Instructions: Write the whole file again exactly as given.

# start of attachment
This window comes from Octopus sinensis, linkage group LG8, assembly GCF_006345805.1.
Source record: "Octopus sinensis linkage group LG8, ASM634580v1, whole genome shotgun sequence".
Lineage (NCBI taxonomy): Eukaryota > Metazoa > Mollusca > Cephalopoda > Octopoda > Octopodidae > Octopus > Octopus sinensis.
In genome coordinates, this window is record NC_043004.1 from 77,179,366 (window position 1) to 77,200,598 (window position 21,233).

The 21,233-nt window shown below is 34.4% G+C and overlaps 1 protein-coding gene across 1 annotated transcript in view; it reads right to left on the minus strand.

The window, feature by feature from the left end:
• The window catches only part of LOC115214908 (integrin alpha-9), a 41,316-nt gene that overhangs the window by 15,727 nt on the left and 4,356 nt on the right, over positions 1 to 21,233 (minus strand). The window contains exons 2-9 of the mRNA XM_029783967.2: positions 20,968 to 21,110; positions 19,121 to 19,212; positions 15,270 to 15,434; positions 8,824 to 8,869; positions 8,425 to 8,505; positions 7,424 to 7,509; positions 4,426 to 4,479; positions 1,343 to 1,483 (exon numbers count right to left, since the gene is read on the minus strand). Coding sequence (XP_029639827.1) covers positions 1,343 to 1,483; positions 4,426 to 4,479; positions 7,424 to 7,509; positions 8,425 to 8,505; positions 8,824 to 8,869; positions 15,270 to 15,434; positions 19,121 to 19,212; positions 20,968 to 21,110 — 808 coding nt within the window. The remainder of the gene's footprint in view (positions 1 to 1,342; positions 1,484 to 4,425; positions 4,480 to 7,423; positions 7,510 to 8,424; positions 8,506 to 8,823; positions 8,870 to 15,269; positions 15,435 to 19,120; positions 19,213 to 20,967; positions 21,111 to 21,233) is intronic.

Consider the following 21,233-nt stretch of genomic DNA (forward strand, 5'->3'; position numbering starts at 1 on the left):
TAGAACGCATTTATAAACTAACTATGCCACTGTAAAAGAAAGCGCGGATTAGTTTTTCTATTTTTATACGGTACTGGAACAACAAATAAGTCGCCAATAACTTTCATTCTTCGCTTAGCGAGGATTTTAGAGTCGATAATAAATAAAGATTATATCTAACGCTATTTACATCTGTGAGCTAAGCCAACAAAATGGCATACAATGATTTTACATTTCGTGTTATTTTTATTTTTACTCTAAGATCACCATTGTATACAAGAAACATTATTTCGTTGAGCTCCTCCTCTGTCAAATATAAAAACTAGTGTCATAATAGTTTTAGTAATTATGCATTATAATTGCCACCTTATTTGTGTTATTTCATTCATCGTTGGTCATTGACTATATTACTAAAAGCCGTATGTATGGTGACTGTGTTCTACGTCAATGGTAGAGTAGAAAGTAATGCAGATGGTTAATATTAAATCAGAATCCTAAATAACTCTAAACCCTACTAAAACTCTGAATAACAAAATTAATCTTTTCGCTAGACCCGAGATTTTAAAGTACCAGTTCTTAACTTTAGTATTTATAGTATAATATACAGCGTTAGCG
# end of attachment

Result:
This window comes from Octopus sinensis, linkage group LG8, assembly GCF_006345805.1.
Source record: "Octopus sinensis linkage group LG8, ASM634580v1, whole genome shotgun sequence".
Lineage (NCBI taxonomy): Eukaryota > Metazoa > Mollusca > Cephalopoda > Octopoda > Octopodidae > Octopus > Octopus sinensis.
In genome coordinates, this window is record NC_043004.1 from 77,179,366 (window position 1) to 77,200,598 (window position 21,233).

The 21,233-nt window shown below is 34.4% G+C and overlaps 1 protein-coding gene across 1 annotated transcript in view; it reads right to left on the minus strand.

The window, feature by feature from the left end:
• The window catches only part of LOC115214908 (integrin alpha-9), a 41,316-nt gene that overhangs the window by 15,727 nt on the left and 4,356 nt on the right, over positions 1 to 21,233 (minus strand). The window contains exons 2-9 of the mRNA XM_029783967.2: positions 20,968 to 21,110; positions 19,121 to 19,212; positions 15,270 to 15,434; positions 8,824 to 8,869; positions 8,425 to 8,505; positions 7,424 to 7,509; positions 4,426 to 4,479; positions 1,343 to 1,483 (exon numbers count right to left, since the gene is read on the minus strand). Coding sequence (XP_029639827.1) covers positions 1,343 to 1,483; positions 4,426 to 4,479; positions 7,424 to 7,509; positions 8,425 to 8,505; positions 8,824 to 8,869; positions 15,270 to 15,434; positions 19,121 to 19,212; positions 20,968 to 21,110 — 808 coding nt within the window. The remainder of the gene's footprint in view (positions 1 to 1,342; positions 1,484 to 4,425; positions 4,480 to 7,423; positions 7,510 to 8,424; positions 8,506 to 8,823; positions 8,870 to 15,269; positions 15,435 to 19,120; positions 19,213 to 20,967; positions 21,111 to 21,233) is intronic.

Consider the following 21,233-nt stretch of genomic DNA (forward strand, 5'->3'; position numbering starts at 1 on the left):
TAGAACGCATTTATAAACTAACTATGCCACTGTAAAAGAAAGCGCGGATTAGTTTTTCTATTTTTATACGGTACTGGAACAACAAATAAGTCGCCAATAACTTTCATTCTTCGCTTAGCGAGGATTTTAGAGTCGATAATAAATAAAGATTATATCTAACGCTATTTACATCTGTGAGCTAAGCCAACAAAATGGCATACAATGATTTTACATTTCGTGTTATTTTTATTTTTACTCTAAGATCACCATTGTATACAAGAAACATTATTTCGTTGAGCTCCTCCTCTGTCAAATATAAAAACTAGTGTCATAATAGTTTTAGTAATTATGCATTATAATTGCCACCTTATTTGTGTTATTTCATTCATCGTTGGTCATTGACTATATTACTAAAAGCCGTATGTATGGTGACTGTGTTCTACGTCAATGGTAGAGTAGAAAGTAATGCAGATGGTTAATATTAAATCAGAATCCTAAATAACTCTAAACCCTACTAAAACTCTGAATAACAAAATTAATCTTTTCGCTAGACCCGAGATTTTAAAGTACCAGTTCTTAACTTTAGTATTTATAGTATAATATACAGCGTTAGCG